According to NetConsulting cube, in 2020, the digital market in the Media sector in Italy recorded a value of over €1.2 billion, down 3.7% from the previous year. The effects of the Covid-19 emergency led the Media companies to postpone numerous projects, also due to the drastic drop in revenues from advertising. In fact, in the first nine months of 2020, advertising investments in Italy fell by 15.9% on all media compared to the same period of the previous year. In 2021, investments in the Media sector are expected to restart, although much will depend on the evolution of the emergency situation linked to the pandemic.

Players in the Media sector are responding to these challenges by innovating their offer through a continuous expansion of their catalogue with new content and the development of new services.

So what are the priorities on which investments in the Media sector will focus in 2021?

To respond to the challenges dictated by the pandemic context and the general decline in audience monetisation, companies in the Media sector are concentrating their investments in certain technological areas. Here are the most important:

  • Cybersecurity: with the multiplication of cyberattacks during the pandemic and the growing importance of the digital channel in people’s habits of content use, cybersecurity is a priority for media companies, as they are increasingly exposed to the loss or counterfeiting of their data and to potential attacks aimed at causing service interruptions. Furthermore, the lockdown period has caused the phenomenon of online piracy to re-explode, particularly in the consumption of video content: it is estimated that Italian users who use illegal IPTV services to watch sports content are at least 5 million. In addition to fighting piracy, companies in the Media sector must also deal with the phenomenon of fake news and guarantee their users the reliability of the content and information conveyed.

  • Data Intelligence and Big Data: data plays an increasingly strategic role within the Media sector to make effective decisions and support strategy planning. By now, all companies in the sector have embarked on a path to become a data-driven company: this will result in an increase in investments in advanced data analysis technologies, data lakes, artificial intelligence and machine learning to support customer profiling, customer engagement, advertising, loyalty and customer care.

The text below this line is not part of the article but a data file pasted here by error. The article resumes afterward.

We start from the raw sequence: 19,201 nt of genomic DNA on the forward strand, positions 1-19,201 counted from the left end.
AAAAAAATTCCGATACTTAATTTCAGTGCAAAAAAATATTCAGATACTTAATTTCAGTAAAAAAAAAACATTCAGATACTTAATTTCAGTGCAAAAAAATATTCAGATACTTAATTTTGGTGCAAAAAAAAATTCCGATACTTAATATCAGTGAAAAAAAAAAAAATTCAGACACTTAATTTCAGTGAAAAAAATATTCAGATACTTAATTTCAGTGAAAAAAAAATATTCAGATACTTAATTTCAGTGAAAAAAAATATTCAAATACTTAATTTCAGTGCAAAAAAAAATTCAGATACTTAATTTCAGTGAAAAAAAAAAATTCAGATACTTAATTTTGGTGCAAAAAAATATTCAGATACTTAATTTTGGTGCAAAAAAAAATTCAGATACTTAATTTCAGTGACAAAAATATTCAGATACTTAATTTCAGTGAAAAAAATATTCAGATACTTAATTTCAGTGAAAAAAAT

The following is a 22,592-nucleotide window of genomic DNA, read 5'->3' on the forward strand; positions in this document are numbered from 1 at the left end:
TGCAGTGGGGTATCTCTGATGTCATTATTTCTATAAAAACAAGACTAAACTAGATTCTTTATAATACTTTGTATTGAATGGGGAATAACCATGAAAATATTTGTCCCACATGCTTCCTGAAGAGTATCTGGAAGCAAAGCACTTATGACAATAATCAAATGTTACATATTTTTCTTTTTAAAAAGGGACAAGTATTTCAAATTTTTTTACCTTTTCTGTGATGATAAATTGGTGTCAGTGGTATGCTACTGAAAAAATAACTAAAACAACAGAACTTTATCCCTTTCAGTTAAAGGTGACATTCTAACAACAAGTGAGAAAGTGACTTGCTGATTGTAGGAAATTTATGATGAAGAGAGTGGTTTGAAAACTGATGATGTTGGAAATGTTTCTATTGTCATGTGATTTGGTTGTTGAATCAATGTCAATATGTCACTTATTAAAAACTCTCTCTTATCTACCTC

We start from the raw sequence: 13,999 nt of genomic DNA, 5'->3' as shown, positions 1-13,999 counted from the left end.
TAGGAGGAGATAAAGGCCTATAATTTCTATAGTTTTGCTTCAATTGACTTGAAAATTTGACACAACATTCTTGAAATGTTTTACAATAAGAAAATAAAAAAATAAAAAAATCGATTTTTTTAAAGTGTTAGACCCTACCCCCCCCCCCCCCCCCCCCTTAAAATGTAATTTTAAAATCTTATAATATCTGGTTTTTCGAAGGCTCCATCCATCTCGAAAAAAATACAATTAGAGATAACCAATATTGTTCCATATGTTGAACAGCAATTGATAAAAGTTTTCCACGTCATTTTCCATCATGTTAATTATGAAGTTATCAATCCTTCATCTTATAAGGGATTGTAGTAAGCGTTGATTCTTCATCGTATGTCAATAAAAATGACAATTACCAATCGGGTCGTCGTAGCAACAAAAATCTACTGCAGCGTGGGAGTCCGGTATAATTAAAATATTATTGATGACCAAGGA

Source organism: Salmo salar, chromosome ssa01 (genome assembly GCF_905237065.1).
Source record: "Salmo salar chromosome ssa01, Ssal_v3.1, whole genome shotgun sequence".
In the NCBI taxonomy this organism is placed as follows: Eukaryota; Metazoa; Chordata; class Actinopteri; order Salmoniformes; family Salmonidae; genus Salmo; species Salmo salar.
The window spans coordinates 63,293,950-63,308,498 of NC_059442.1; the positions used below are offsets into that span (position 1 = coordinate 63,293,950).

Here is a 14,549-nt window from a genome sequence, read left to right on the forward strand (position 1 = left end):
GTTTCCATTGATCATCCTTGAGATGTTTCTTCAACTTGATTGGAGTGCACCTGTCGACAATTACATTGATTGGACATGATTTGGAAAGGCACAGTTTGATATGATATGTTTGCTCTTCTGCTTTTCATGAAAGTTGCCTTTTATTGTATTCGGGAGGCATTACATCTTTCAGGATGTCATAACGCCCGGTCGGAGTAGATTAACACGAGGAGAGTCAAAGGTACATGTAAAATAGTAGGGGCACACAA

• Cloud Computing: sector operators have been making investments in cloud technologies for several years, driven by a prevailing goal of cost-efficiency. Cloud platforms are becoming increasingly important for the delivery of video content and services via web and mobile – especially in web streaming mode – as they allow the capacity of the technological infrastructure to be dynamically and automatically adapted according to the number of users, guaranteeing an optimal user experience.

  • Blockchain: this technology is finding an important space within the Media sector in the management of copyright and intellectual property, with the aim of protecting and guaranteeing the authenticity of content. Even in the context of the identification of fake news, some operators are already experimenting with solutions for the traceability of the origin of the contents published on their properties. The European regulatory framework on copyright is constantly evolving, but it is certain that blockchain technology, and its ability to uniquely highlight each step of the supply chain, can represent, in perspective, an effective solution to guarantee transparency and authenticity to the end user.

In the near future, innovation at all levels will be crucial for companies in the media sector to achieve the “new normal” and survive in a hyper-competitive and fragmented market. NTT DATA acts as a partner of Media companies in 360-degree digital innovation projects, thanks to a mix of skills capable of supporting the customer not only in the technological realisation of a product or service, but also in the conception and development phase.

Blockchain Data strategy & BI Security

Discover more in

Other Written